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Home HIV testing gains a foothold

Posting in Cancer

Over 100,000 HIV testing kits have been used at home

Nearly a year ago SmartPlanet ran this snarky headline: "In addition to sexual foreplay: Take this HIV test?" There's no knowing all of the contexts, but it turns out that more and more people are taking HIV tests privately.

Today is National HIV Testing Day in the United States, so we checked in with OraSure Technologies, makers of a US$40 rapid over the counter testing kit called OraQuick. OraSure has sold over 100,000 kits since the product came to market last October. OraQuick was previously only available to healthcare facilities before its received FDA approval for the mass market. More than 25 million have been sold in the professional market.

A survey of 500 OraQuick home customers was released to coincide with today's the national call to action. It used an evenly distributed sample based on gender and relationship status of young people aged 18-40. Some of they survey's key findings, focusing on behavior and attitude, were surprising:

  • Nearly 90% (87.8%) of consumers do not feel they are at risk for HIV, yet more than 75% have engaged in behavior that puts them at risk for HIV/AIDS
  • Consumers are putting themselves at risk for HIV:
    • More than half (52.5%) were not tested for HIV with their partner before becoming sexually active
    • 49.1% of consumers do not always make sure their partner has been recently tested for HIV/AIDS, before engaging in unprotected sex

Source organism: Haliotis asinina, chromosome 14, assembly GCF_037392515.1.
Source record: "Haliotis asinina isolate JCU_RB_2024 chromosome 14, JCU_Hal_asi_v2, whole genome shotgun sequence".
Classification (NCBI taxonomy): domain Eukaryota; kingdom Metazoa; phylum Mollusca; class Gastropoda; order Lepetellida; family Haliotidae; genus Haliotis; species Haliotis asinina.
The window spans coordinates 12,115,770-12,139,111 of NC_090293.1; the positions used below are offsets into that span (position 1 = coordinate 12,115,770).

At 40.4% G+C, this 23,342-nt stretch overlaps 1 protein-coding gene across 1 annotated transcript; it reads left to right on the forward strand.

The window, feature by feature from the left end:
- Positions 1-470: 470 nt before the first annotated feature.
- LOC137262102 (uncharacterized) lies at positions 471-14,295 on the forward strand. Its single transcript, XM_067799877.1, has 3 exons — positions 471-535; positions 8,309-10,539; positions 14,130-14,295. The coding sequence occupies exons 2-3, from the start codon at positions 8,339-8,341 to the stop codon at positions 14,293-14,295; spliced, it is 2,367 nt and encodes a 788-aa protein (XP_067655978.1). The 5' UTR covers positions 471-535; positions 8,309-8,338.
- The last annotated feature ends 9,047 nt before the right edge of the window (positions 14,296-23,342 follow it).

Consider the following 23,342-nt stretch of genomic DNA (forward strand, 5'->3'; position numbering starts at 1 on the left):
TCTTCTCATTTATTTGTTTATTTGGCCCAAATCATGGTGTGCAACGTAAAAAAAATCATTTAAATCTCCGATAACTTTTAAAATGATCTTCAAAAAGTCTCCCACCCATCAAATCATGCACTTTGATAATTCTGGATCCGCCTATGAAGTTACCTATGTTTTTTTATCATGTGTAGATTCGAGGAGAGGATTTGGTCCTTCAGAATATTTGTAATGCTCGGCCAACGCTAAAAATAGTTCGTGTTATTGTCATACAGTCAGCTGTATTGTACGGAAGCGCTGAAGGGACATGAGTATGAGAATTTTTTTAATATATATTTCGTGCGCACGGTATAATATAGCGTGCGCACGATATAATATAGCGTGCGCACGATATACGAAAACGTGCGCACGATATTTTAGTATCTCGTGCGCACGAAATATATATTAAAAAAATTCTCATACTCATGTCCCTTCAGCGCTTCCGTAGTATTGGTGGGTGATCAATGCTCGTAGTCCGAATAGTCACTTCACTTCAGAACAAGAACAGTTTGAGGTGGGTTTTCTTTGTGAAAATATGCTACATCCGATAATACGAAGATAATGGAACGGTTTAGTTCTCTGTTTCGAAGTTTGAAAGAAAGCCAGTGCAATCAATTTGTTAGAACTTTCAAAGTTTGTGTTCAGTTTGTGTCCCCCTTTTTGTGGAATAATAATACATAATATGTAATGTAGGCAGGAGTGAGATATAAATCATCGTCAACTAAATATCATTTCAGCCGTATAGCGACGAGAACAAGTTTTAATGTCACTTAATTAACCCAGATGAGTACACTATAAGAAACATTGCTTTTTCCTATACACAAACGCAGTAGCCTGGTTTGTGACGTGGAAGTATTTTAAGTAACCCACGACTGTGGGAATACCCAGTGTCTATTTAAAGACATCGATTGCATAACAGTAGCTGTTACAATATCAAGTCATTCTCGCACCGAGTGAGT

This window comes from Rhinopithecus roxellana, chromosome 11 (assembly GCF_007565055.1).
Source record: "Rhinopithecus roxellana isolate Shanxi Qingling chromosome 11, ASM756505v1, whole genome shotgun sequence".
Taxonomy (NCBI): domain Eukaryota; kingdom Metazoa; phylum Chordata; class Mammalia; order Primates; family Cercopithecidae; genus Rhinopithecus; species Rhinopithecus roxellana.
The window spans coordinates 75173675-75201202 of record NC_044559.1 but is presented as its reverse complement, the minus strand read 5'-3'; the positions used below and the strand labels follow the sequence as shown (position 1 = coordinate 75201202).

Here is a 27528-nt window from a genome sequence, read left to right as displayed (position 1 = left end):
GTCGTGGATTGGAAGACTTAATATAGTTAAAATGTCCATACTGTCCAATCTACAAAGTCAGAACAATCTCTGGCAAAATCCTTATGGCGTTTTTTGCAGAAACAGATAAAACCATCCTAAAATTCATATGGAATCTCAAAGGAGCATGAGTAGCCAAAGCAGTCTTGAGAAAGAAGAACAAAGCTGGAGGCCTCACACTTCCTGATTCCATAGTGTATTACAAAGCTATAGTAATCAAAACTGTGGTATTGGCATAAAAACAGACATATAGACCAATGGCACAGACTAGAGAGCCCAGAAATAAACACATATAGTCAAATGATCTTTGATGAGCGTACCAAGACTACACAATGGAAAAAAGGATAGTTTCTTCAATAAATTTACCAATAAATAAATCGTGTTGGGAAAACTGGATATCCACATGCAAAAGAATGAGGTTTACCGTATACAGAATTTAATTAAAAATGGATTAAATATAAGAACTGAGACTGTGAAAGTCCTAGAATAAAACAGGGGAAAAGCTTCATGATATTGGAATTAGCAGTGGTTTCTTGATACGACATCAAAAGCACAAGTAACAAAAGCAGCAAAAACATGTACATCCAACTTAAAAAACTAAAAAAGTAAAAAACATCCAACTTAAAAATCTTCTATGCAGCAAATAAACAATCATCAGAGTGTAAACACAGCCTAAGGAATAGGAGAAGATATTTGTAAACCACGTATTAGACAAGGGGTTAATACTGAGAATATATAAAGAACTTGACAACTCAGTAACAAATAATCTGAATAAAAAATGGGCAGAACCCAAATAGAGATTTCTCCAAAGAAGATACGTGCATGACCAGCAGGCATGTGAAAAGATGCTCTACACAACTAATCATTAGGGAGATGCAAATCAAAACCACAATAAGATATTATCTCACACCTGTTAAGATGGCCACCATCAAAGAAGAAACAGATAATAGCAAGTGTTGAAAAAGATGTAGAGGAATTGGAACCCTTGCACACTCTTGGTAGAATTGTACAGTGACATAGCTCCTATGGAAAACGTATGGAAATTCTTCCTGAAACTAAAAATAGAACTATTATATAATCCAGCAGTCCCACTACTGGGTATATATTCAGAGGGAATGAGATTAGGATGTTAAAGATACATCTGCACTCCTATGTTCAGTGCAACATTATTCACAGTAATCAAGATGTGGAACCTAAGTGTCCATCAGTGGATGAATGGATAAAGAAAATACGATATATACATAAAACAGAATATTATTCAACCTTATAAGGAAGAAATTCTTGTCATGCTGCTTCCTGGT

• More than half (54.7%) of consumers who consider themselves to be sexually active have not been tested for HIV in the past 12 months
  • Nearly half (48.1%) of consumers have not been tested for HIV because they feel they are not at risk
  • 14% of consumers are afraid to learn their HIV status; 11% are embarrassed

The OraQuick In-Home HIV Test takes 20 minutes and is 93 percent accurate for positive results and is 99.8 percent effective for negative results, the manufacturer says. OraScure recommends a follow-up blood test for customers if results test prove positive, because a blood test is even more accurate.

There are many additional testing options from trusted general practitioners to low-cost or free clinics which have staff trained to respect privacy and manage mental health issues that could arise with receiving positive results. Here's a good resource for locating testing centers in the United States for anyone who wishes to be tested.

The Centers for Disease Control recommends that all sexually active people should know their status.

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— By on June 27, 2013, 11:55 AM PST

David Worthington

Contributing Editor

David Worthington has written for BetaNews, eWeek, PC World, Technologizer and ZDNet. Formerly, he was a senior editor at SD Times. He holds a business degree from Temple University. He is based in New York. Follow him on Twitter. Disclosure